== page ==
Black against Universe
The Particular is Particular
This week, Whoopi Goldberg said that the Holocaust wasn’t about race. She said that it was, instead, about man’s inhumanity to man. People were outraged. They said that her refusal to identify Jewish people as victims of racism and choice to locate anti-Semitism within a different register of dehumanization was ignorant. They said her suggestion that antiBlackness is different from anti-Semitism was anti-Semitic. Underneath it all was an expectation and demand that Blackness and Black suffering exist as something to be analogized to. That they not be singular creations contended with on their own terms and in their own contexts, but only perceived to the extent that they are assimilable. Whoopi was forcefully reprimanded and put back in her place for the mere implication that the genocidal processes of racialization and are distinct from the genocidal processes of ethnic cleansing. In a conversation about why schools shouldn’t ban the books Maus (about the Holocaust) and To Kill a Mockingbird (about antiBlack racism in the US South), she highlighted how attempting to educate people about race has become so inflammatory that it results in irrational distortions and censorship, creating a culture of perpetually missing the point. In her precision, she attempted to create space to see the Holocaust more clearly. To prove her point, ABC suspended her from her job for 2 weeks.
Each year during Black History Month, a popular contrarian take circulates that Black History Month is racist because it exists. It’s said that the real way to honor Black people and Black history is to abolish it. In lieu of its abolition, Black History Month is tolerated so long as it’s accompanied by the tag line that “Black history is American history.” The acknowledgement of Black history is accepted so long as Black particularism is rejected. Because if Black suffering is undifferentiated from the suffering of the world more broadly, then nothing has to be done beyond reciting platitudes about how we all need to be better, kinder people. And, in that way, no one has any more responsibility than anyone else — the task for rich people is the same as the task for poor people and the task for white people is the same as the task for Black people since we’re all just trying to make it in this world where, when you think about it, life really isn’t fair for anyone given that we all go through things and everyone’s a little racist, right?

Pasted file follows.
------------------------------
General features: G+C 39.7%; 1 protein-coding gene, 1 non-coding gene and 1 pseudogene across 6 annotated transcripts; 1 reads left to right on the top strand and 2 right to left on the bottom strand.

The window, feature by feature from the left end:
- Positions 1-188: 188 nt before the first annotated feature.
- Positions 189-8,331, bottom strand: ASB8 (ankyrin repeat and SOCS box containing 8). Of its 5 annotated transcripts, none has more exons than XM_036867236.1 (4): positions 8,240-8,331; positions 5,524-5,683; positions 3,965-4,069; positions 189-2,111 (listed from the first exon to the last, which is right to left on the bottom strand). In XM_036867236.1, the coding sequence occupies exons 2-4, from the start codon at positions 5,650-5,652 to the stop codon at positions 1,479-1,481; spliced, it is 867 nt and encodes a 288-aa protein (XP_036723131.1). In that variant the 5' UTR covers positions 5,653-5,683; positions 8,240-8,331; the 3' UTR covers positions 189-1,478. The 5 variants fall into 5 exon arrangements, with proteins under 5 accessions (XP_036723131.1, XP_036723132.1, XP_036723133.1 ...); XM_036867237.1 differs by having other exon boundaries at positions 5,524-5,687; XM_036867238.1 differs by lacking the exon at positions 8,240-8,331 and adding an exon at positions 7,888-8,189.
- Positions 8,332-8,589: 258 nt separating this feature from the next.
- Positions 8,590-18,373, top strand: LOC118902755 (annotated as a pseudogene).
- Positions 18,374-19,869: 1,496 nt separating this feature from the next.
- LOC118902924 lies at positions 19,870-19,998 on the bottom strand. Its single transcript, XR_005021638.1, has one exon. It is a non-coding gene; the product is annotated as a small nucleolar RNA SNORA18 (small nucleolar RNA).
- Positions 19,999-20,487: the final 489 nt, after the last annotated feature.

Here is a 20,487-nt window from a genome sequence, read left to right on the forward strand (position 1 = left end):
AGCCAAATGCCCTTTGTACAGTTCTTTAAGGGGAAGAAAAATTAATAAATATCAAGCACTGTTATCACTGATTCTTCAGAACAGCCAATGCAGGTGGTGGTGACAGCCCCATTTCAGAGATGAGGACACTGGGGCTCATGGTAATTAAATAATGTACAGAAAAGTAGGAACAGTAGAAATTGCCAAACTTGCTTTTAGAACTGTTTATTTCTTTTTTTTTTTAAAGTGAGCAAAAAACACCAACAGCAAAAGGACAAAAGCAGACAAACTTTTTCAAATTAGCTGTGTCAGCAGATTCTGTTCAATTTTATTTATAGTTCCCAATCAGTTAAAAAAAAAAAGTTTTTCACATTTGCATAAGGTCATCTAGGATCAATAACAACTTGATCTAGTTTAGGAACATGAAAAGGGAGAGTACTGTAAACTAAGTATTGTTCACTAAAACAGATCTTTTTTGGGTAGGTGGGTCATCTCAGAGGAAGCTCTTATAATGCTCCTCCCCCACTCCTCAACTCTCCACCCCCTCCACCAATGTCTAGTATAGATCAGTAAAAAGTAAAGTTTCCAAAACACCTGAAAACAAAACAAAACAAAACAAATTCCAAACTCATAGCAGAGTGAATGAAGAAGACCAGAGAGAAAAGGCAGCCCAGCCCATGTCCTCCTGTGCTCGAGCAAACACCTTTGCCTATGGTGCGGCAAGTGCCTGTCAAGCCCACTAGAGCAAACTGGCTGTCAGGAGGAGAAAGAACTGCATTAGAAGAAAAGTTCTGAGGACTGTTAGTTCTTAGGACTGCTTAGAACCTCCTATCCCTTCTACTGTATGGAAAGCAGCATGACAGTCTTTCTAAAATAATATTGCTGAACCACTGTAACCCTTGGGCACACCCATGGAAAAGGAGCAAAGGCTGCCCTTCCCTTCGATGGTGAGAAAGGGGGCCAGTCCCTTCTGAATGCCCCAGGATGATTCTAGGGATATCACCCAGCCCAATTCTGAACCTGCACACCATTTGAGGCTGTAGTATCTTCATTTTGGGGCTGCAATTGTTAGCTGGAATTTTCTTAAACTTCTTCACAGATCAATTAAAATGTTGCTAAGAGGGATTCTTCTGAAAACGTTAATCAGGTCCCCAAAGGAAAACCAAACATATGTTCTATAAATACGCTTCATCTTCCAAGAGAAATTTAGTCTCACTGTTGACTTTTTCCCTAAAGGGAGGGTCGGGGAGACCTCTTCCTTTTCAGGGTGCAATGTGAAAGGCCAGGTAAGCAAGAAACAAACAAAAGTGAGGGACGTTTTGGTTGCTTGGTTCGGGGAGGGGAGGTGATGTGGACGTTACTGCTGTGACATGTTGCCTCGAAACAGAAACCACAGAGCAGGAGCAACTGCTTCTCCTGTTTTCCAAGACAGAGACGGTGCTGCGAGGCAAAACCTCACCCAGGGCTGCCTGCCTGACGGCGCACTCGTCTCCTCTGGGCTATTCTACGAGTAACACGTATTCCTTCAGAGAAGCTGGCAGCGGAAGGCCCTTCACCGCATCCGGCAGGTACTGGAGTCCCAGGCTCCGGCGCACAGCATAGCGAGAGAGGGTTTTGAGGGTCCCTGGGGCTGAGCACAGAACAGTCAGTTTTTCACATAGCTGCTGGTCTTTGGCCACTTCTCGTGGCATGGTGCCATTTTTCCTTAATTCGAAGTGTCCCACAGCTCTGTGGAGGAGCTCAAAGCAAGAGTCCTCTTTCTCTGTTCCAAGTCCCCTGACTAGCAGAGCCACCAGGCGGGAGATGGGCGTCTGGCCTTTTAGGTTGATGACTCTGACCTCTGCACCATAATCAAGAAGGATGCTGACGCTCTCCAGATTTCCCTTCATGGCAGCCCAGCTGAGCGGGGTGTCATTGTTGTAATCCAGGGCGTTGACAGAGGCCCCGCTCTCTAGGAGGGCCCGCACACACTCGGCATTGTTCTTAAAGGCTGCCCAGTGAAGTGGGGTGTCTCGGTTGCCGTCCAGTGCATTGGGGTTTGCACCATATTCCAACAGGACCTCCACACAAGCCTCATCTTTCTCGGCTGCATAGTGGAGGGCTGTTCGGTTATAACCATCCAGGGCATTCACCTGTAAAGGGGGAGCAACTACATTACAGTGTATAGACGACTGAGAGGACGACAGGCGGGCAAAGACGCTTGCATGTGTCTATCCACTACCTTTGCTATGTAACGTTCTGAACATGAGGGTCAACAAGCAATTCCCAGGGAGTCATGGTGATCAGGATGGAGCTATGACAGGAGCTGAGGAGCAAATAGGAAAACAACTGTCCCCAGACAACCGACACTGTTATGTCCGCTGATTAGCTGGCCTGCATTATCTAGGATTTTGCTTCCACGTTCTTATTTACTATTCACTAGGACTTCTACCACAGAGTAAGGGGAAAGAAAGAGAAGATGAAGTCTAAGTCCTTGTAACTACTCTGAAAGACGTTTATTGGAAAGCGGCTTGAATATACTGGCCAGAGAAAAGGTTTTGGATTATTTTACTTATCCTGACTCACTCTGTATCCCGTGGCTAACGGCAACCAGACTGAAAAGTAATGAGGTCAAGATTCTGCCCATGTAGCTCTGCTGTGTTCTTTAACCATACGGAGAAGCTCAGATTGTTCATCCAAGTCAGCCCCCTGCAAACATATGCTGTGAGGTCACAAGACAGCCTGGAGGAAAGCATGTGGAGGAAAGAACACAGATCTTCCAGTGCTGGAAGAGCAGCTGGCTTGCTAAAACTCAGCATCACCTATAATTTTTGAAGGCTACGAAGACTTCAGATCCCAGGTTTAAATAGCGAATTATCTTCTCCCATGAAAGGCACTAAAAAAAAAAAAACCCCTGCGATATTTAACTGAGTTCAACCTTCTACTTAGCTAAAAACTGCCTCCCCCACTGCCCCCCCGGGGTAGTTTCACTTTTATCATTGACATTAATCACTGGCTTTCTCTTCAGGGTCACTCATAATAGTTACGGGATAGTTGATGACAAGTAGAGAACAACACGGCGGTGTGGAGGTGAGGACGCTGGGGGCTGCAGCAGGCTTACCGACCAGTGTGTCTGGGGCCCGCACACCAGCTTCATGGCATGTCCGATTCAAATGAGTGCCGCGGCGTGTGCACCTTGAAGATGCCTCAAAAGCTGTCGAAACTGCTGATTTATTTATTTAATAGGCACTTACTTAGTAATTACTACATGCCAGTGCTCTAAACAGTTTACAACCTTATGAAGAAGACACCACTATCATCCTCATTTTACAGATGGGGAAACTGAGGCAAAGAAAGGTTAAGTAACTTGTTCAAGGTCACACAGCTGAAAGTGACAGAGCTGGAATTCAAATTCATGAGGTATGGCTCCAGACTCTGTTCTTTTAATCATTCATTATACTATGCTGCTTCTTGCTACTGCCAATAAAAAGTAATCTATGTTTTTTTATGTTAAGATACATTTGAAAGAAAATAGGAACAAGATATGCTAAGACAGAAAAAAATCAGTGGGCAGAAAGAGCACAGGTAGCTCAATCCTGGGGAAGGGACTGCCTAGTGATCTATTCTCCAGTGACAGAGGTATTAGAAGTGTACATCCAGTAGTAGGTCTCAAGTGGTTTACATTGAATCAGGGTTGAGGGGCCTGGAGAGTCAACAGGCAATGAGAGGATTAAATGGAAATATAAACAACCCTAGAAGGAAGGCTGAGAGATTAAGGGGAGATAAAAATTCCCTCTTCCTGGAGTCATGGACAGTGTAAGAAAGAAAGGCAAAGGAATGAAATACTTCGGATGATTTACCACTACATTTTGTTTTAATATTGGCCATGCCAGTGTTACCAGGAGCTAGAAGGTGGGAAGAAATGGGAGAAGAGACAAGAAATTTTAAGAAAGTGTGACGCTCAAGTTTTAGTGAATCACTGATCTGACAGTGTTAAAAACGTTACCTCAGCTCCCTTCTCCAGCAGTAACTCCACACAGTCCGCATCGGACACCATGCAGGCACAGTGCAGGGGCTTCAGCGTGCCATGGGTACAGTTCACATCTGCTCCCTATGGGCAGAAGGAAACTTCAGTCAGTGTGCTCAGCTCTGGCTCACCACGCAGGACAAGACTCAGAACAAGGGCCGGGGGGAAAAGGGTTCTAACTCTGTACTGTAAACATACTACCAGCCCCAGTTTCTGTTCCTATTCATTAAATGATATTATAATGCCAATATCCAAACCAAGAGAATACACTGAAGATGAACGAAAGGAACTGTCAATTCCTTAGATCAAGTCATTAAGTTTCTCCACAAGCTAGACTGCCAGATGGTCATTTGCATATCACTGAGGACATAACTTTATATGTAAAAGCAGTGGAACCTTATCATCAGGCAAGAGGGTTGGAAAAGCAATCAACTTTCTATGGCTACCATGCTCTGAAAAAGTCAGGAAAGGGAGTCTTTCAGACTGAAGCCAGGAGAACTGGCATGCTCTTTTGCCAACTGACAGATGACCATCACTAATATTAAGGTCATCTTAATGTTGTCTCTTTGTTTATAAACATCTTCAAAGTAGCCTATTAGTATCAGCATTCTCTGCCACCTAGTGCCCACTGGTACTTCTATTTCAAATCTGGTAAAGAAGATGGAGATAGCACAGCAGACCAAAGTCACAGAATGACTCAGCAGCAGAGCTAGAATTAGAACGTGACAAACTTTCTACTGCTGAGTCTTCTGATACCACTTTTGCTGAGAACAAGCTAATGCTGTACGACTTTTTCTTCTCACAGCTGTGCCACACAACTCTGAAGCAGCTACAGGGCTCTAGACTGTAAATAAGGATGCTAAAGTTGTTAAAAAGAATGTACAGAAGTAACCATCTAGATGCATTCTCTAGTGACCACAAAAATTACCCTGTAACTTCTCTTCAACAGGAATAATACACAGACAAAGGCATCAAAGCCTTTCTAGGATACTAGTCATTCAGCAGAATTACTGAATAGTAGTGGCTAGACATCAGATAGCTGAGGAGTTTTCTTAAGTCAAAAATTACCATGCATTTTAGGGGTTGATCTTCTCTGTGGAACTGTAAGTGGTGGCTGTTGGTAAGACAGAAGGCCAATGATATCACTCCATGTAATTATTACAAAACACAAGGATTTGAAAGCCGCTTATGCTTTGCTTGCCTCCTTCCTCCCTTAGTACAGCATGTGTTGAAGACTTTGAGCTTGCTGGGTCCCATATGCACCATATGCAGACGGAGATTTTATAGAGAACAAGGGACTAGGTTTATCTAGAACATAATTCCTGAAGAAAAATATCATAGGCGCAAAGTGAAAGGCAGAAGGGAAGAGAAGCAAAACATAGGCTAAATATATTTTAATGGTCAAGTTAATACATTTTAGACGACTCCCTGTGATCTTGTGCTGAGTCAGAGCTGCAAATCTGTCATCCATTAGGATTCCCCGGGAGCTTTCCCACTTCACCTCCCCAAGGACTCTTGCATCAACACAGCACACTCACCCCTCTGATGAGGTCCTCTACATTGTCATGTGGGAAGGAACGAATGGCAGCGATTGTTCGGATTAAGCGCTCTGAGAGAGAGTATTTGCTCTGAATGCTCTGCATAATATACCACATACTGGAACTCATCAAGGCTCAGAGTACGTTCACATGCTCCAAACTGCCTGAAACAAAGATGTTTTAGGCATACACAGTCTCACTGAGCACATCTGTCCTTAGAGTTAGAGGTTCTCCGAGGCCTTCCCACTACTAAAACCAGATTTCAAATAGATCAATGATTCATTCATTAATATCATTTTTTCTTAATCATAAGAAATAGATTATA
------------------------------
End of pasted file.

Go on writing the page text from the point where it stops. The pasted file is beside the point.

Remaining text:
The idea is that Blackness and Black suffering have no particular salience apart from being portals to a larger, universal salience. Universalism acknowledges something as valuable to the extent that it has broader applicability. Black experiences are only recognized to the extent that other people can relate. The problem is that the promise of universalism isn’t the development of a deep interrelation that leads to freedom and justice (whatever that might mean), the promise of universalism is absolution. The collective agreement that “it all comes out in the wash.” Except that it doesn’t. Except that the African-descended population of this country remain subjected to institutionalized unemployment, existence as an impoverished underclass, and a generational pipeline from segregation to prison. These realities requires a particular, sustained consideration that eradicating the “stigma of Blackness” with simple tokenism (Black Supreme Court nominees included, although appreciated) fails to address.
Laying claim to Black History Month is far more threatening than laying claim to universalism. It demands that the sociopolitical upheavals which produced Blackness infiltrate our ways of knowledge and make way for psychic emancipation. It rejects the alienation — seeing images of Blackness everywhere, but enduring perpetual depravity; being branded as everything and nothing — that universalism attempts to impose. It insists on a self and collective realignment. Psychic emancipation doesn’t lead to a desire for invisibility and absorption into assimilationist fantasy. It leads to a desire for revalorization of the language, dress, and cultural techniques attending Black existence.
Black particularism calls into question the things that universalism takes for granted. It opens the foreclosed assumptions of Enlightenment philosophy to renewed scrutiny— what is democracy? is an antiBlack democracy still a democracy? what is fascism? is an antiBlack democracy actually a fascist state? what is a human? what is a slave? can a slave become human? what is property? can a human become property? can a human become a thing? what happens when the same powers who decided to turn a human into a slave and a thing eventually decide to turn a slave and a thing back into a human? is the humanity of those former slaves and things the same as the humanity of those humans who had always been recognized as such? Taking Blackness seriously requires rethinking the ways that civilization as we know it has come into being.
The power of history is in its capacity to locate and explain the forces animating the present and shaping the future. Black history is squandered when exploited for sentimentality, aptly characterized by James Baldwin as “the ostentatious parading of excessive and spurious emotion” and “the mark of dishonesty.” Anyone can endlessly weep over the past while singing “We Shall Overcome” and gazing at photos of Black protestors being hosed by white supremacists and attacked by dogs. The power of Blackness has been and always will be in its capacity for prophecy.